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General Information

Completion: 1824
Status: completed

Project Type

Structure: Chain suspension bridge
Function / usage: Pedestrian bridge (footbridge)
Material: Iron bridge

Awards and Distinctions

2015 entry  


Location: , ,
Next to: Fronveste
Coordinates: 49° 27' 15.33" N    11° 4' 15.23" E
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Technical Information


deck wood
girder wrought iron
chains wrought iron



Intermediate supports are added.

The chain footbridge in Nuremberg: Rehabilitation and restoration as a suspension bridge

History of the bridge

The Chain Footbridge, built in 1824 as a two-span steel chain suspension bridge with wooden pylons, is an important monument of engineering history as the oldest preserved suspension bridge in continental Europe.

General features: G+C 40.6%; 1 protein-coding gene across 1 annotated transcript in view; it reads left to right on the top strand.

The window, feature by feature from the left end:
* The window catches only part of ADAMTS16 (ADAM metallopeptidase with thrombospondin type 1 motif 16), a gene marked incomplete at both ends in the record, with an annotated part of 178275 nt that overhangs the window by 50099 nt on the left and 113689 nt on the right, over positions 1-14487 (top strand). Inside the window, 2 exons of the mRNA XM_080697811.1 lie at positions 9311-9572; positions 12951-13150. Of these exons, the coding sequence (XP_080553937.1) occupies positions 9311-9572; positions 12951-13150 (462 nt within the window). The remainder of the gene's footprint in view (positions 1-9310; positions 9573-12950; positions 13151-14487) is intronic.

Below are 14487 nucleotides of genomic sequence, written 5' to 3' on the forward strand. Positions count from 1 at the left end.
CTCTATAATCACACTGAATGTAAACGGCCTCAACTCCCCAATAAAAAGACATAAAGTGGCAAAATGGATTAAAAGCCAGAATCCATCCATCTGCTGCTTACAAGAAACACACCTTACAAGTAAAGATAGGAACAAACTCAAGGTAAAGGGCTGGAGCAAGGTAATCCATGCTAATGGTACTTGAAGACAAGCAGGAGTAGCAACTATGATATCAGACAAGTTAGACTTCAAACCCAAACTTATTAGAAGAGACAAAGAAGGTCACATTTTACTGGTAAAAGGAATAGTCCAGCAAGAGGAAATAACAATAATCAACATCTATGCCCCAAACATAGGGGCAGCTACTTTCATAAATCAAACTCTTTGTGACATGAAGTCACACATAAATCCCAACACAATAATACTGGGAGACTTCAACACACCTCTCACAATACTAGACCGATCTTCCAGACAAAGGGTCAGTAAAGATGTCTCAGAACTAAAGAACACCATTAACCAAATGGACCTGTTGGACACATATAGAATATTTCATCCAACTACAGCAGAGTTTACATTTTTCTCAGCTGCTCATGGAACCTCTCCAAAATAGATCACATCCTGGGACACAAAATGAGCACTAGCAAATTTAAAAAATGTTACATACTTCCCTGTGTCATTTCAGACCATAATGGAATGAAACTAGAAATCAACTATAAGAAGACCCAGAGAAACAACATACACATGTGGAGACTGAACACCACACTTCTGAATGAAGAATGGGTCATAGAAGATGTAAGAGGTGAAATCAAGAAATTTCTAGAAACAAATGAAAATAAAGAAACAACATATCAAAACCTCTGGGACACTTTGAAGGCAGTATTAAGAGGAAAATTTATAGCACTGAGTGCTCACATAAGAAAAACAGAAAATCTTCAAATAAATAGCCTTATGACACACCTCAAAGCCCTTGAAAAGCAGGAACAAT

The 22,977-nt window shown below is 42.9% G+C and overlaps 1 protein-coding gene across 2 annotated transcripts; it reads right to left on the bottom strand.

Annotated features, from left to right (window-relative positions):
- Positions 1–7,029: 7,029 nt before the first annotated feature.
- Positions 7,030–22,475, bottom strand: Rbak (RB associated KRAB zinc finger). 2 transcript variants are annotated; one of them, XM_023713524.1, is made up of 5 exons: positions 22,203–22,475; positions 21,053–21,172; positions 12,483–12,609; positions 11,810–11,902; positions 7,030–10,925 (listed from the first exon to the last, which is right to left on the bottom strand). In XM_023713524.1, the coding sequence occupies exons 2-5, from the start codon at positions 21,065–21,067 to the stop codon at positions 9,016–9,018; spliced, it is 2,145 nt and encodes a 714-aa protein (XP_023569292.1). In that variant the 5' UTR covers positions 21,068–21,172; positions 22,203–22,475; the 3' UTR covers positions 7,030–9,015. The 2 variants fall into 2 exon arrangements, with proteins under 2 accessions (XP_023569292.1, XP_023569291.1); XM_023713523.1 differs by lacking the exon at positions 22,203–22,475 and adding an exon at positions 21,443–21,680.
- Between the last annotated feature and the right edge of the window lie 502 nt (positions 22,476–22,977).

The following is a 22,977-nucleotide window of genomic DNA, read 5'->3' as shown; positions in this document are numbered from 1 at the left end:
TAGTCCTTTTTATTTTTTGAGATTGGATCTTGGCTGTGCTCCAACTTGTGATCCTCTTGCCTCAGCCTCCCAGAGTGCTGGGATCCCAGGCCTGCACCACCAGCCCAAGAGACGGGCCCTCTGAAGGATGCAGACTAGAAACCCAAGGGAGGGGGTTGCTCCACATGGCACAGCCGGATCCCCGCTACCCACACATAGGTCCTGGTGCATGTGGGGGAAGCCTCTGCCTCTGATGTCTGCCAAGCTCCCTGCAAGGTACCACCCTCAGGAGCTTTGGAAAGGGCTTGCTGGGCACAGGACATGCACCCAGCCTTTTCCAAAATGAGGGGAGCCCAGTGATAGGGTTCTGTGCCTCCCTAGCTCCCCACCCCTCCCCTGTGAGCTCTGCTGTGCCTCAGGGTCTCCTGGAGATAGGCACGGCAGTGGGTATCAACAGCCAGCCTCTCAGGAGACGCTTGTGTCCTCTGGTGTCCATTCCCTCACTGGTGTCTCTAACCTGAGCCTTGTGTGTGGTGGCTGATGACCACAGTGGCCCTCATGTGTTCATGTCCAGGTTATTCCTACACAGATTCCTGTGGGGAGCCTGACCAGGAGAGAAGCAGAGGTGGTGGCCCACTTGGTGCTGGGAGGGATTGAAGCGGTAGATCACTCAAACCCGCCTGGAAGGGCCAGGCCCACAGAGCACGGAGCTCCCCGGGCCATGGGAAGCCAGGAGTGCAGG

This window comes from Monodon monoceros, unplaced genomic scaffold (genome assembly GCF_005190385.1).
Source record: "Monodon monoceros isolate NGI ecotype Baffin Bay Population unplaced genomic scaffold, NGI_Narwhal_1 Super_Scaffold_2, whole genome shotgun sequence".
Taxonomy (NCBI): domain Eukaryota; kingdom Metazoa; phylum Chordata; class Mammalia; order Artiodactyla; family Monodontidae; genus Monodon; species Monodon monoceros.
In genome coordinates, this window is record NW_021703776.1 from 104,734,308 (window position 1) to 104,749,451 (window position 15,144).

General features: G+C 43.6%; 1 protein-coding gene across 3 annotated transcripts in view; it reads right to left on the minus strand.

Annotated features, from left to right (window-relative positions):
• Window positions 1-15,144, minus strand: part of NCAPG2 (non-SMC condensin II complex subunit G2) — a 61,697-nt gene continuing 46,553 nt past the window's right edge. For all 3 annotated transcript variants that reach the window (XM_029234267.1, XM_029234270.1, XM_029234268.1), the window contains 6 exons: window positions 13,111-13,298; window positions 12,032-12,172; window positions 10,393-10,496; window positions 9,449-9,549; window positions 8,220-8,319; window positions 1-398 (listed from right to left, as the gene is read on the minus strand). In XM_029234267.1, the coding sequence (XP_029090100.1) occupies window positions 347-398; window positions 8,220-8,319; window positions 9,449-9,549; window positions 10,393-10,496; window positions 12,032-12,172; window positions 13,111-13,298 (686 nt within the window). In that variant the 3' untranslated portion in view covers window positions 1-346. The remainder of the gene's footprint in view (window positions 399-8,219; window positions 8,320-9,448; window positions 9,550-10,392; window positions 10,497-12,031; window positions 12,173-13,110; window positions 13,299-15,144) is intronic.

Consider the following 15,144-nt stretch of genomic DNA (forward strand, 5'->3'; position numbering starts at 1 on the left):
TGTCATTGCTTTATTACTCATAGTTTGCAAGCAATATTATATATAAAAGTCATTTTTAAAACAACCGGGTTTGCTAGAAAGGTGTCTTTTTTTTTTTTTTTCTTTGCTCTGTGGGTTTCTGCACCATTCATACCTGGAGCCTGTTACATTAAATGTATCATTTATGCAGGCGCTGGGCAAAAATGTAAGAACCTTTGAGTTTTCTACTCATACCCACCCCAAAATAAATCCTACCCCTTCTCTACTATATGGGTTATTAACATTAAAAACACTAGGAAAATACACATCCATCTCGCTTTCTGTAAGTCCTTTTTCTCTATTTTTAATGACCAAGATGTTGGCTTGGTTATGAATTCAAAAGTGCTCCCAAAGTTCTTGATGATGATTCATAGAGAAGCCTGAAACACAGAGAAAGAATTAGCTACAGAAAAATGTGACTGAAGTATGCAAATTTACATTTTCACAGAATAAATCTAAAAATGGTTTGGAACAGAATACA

This important pedestrian link in the western part of Nuremberg's Old Town across the two arms of the Pegnitz was planned and executed by the mechanic Conrad Georg Kuppler. However, it caused problems for the building authorities from the outset due to the lack of rigidity of the stiffening girders, and so, for example, in 1836 the use of handcarts on the chain footbridge was officially banned.

After a flood in 1909, the original oak pylons were replaced by steel truss pylons, which further increased the susceptibility to vibration. For this reason, the structure was supported with lateral steel girders and wooden yokes in 1931, which caused the bridge to lose its characteristic as a suspension bridge and reduced the load-bearing system into that of two three-span girders. In 2009, the bridge was closed due to its poor condition. At the same time, the urban planning importance and thus the necessity to preserve this Pegnitz crossing were recognized.

Task definition